In the sizeable crowd in the tiny corner known as The Garage for a venue in the November 3 line-up hosted by Sasha Wentges that included the house improv troupe Brunswick Stew, comedian Silvi Santoso, slam poet IF the Poet, sketch collective Plum Thunder and alt-rock cover trio AVRO from Uxbridge, Ontario; nobody wasted time by opening with a Saturday Night Live-like intro from Centre of Social Innovation director Brian G. Smith for the live to webcast in getting down to business.

Santoso went on with her material involving a few puns, family matters with her three children and a caustic ukulele tribute to her ex, felt somewhat light and sophomoric in her delivery, whereas Plum Thunder featuring Troy Martin, Bryan Paccagnella and Erin Crouse came out a bit stronger with their skits, the first being about three advertising execs trying to sell POOP laced with scatological barrages and the second involving some rather insistent Rogers Cable heavies (from Germany) leaning on a wayward customer was way more hilarious.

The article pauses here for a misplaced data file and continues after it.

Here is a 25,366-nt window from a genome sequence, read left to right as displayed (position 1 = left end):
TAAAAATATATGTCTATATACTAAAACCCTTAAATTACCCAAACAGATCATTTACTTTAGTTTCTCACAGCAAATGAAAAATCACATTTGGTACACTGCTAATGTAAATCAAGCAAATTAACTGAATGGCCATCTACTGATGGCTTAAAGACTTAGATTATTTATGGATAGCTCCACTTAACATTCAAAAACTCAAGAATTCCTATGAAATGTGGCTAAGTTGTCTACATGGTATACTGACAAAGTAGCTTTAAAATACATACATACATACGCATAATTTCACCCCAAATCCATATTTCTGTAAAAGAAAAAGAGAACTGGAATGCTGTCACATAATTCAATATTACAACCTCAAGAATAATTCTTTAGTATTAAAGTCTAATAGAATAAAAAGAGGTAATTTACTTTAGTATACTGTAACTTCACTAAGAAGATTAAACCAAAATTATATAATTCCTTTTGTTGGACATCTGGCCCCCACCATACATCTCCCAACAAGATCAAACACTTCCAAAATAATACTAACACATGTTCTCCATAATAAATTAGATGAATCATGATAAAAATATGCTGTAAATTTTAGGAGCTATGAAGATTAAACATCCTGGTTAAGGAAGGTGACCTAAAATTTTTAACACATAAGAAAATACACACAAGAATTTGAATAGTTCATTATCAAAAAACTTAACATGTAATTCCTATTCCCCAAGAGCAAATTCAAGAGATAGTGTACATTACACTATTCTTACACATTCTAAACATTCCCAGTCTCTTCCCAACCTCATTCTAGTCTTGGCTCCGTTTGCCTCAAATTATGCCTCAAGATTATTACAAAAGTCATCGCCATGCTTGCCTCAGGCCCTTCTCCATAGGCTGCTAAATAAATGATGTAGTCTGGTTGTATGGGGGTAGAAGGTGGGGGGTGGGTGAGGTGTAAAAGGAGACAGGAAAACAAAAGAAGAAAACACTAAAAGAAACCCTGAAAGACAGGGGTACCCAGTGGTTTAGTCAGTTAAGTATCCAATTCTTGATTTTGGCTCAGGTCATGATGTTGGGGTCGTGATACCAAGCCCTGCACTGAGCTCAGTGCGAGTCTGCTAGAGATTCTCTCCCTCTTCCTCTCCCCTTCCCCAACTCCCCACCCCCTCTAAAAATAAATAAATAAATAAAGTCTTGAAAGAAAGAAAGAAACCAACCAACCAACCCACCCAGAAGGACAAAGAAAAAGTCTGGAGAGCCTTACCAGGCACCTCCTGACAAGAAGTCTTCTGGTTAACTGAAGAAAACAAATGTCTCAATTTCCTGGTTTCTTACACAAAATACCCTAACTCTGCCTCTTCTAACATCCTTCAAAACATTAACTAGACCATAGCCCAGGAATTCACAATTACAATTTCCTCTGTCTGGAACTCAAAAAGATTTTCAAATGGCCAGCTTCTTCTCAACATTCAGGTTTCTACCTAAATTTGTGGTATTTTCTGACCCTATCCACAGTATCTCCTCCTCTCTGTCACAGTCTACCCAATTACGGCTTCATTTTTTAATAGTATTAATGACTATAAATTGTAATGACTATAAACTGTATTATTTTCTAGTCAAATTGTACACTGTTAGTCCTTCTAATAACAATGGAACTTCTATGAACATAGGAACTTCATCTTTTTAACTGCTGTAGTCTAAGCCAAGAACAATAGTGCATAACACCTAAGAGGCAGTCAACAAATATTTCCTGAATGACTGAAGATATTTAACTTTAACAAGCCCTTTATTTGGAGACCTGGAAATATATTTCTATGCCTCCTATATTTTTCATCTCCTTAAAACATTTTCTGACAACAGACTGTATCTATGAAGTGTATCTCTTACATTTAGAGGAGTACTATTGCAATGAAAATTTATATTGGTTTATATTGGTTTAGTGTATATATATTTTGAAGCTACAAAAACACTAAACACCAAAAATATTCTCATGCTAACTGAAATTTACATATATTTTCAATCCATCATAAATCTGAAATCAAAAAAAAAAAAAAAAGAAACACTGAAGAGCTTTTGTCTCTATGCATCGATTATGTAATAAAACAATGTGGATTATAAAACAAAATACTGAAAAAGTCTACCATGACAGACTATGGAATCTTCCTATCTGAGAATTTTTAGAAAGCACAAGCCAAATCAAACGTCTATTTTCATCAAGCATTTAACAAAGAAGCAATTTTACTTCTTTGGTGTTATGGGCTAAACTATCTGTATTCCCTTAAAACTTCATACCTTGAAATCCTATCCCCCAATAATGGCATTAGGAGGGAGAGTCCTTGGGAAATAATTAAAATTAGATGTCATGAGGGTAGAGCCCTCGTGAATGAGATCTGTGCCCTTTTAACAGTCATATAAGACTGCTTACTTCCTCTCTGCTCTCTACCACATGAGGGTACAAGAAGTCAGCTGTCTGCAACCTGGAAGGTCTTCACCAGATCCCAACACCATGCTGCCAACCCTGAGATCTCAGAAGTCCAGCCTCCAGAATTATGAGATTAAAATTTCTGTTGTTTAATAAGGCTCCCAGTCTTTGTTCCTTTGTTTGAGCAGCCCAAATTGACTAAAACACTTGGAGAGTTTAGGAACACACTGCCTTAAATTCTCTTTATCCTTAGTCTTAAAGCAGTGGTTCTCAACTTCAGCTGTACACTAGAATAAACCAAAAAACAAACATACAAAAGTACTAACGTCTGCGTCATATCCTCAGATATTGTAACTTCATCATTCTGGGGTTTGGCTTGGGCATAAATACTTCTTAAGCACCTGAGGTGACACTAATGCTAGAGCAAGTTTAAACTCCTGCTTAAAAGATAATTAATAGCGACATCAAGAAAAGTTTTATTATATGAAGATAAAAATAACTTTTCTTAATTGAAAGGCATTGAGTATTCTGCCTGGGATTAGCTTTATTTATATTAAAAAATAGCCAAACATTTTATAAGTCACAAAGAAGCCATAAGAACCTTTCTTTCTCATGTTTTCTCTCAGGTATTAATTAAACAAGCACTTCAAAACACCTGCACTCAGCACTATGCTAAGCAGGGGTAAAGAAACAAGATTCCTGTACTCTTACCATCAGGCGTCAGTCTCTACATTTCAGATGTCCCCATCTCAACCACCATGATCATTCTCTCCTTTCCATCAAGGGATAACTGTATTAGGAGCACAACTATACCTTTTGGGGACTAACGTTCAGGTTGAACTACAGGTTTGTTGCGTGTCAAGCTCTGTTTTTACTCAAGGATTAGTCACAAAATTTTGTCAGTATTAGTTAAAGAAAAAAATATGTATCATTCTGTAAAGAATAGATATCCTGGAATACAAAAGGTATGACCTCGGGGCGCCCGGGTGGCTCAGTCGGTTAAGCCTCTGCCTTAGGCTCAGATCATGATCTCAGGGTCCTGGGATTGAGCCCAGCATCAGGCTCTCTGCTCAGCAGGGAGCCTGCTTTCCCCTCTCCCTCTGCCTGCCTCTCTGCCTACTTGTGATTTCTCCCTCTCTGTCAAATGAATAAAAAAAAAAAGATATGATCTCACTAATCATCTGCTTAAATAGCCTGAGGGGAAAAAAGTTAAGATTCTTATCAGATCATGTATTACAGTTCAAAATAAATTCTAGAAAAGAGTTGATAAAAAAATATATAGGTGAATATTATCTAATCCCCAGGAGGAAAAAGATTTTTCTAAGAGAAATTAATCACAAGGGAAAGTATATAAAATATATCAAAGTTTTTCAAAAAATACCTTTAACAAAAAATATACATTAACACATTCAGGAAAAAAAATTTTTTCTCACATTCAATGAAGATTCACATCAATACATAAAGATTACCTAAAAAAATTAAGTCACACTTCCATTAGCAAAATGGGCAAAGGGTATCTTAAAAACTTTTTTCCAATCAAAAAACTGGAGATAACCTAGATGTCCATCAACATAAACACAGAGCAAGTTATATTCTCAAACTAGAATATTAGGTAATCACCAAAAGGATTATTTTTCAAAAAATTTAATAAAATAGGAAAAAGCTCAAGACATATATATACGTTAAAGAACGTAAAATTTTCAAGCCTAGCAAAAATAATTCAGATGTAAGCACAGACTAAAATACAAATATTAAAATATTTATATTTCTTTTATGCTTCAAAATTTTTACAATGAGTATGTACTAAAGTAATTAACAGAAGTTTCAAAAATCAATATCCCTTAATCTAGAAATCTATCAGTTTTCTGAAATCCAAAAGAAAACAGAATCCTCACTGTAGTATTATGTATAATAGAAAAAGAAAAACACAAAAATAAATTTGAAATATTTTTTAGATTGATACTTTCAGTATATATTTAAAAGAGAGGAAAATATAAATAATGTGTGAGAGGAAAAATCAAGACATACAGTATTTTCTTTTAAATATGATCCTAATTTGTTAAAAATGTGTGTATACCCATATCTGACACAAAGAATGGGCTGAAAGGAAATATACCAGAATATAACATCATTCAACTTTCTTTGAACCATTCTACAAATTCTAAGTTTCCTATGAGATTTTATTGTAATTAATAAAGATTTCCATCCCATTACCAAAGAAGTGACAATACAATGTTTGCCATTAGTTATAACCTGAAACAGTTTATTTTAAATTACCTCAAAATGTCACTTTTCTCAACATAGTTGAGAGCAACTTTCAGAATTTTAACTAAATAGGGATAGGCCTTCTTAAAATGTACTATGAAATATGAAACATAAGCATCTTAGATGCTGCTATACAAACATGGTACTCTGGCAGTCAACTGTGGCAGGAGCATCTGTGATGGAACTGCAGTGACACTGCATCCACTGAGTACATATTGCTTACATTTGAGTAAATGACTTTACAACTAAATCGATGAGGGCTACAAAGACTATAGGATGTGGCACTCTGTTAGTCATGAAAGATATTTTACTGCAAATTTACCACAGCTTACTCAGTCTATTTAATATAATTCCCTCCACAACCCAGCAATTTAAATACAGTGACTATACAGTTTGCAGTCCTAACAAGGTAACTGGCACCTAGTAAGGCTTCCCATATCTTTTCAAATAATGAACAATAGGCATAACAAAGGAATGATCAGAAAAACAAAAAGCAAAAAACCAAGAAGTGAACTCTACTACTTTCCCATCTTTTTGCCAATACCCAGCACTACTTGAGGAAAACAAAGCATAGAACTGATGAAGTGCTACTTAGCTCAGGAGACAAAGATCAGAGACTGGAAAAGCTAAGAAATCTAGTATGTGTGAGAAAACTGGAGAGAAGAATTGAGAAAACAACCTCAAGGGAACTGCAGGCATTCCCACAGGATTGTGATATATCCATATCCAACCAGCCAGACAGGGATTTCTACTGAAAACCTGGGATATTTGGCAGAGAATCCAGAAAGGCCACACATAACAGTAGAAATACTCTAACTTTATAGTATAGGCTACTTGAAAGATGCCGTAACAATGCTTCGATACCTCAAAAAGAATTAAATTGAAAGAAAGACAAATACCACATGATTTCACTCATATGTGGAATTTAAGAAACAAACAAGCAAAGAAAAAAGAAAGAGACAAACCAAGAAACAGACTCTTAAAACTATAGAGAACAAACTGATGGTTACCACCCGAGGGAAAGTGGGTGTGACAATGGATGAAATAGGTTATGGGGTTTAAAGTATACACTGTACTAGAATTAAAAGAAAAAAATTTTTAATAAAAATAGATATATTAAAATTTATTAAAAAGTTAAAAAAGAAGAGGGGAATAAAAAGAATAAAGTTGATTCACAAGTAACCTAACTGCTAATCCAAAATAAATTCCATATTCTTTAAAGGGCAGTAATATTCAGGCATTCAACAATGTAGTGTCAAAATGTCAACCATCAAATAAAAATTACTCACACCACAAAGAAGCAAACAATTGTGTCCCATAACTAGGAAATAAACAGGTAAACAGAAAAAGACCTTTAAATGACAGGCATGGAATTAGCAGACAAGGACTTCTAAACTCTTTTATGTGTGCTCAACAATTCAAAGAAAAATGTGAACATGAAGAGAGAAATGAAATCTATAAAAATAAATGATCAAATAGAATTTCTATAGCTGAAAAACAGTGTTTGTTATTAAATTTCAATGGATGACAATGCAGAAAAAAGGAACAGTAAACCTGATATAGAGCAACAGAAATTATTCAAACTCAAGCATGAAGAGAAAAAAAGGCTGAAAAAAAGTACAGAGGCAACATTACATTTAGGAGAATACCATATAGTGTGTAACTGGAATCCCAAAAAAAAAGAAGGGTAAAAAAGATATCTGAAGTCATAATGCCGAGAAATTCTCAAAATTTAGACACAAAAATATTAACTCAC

Award-winning slam poetry performer IF the Poet – better known as Ian French – was a highlight of the evening with his concise lines and topics ranging from the educational system and ADD (“Growing Up Working”), nonconformity (“The Question”), religious satire (“I Don’t Think God…”) and the state of modern marriage (“Call It Love”) ranges from moments of quiet grace to being a whirlwind of hyperactivity and the tact of a Molotov cocktail thrown at the subject he aims at, should be heard and heard well.